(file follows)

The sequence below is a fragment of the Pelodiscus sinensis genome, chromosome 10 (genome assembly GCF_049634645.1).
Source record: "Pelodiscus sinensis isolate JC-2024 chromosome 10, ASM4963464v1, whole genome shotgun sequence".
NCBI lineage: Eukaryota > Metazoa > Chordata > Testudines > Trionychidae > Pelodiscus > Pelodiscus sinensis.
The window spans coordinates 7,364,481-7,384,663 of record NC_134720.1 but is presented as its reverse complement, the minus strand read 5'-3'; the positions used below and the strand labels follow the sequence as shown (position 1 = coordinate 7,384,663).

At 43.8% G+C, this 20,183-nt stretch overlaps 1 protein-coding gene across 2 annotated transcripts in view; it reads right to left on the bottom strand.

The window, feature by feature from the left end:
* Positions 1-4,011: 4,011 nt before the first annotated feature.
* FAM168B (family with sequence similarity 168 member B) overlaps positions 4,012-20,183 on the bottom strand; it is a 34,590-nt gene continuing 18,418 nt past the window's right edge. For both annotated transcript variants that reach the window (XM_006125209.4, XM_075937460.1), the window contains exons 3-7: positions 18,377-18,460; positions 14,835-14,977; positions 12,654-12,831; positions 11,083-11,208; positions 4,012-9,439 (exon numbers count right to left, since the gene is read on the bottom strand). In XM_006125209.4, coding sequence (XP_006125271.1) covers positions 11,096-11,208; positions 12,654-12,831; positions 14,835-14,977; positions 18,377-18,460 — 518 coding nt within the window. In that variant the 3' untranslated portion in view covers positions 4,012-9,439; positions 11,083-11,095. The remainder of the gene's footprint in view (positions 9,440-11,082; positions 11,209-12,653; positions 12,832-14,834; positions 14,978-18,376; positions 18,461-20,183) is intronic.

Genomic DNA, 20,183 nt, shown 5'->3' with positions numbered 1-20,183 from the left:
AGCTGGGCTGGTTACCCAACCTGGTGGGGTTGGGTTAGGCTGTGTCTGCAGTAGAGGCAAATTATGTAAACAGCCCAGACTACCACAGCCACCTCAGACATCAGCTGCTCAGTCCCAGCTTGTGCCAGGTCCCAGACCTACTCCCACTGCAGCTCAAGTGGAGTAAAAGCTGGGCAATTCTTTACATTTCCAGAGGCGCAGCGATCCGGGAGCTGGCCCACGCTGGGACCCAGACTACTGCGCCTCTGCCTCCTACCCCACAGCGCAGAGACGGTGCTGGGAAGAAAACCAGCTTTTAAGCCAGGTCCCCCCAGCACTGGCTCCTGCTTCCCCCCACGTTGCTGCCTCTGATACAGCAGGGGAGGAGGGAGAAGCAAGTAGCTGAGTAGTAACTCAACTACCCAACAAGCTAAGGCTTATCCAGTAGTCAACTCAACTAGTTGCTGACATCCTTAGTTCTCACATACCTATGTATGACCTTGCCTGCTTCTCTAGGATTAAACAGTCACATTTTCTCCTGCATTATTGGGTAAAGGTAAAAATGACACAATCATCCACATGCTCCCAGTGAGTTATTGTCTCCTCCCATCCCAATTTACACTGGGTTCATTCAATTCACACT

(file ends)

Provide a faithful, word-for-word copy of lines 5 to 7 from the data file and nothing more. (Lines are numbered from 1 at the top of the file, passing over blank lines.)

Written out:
At 43.8% G+C, this 20,183-nt stretch overlaps 1 protein-coding gene across 2 annotated transcripts in view; it reads right to left on the bottom strand.

The window, feature by feature from the left end:
* Positions 1-4,011: 4,011 nt before the first annotated feature.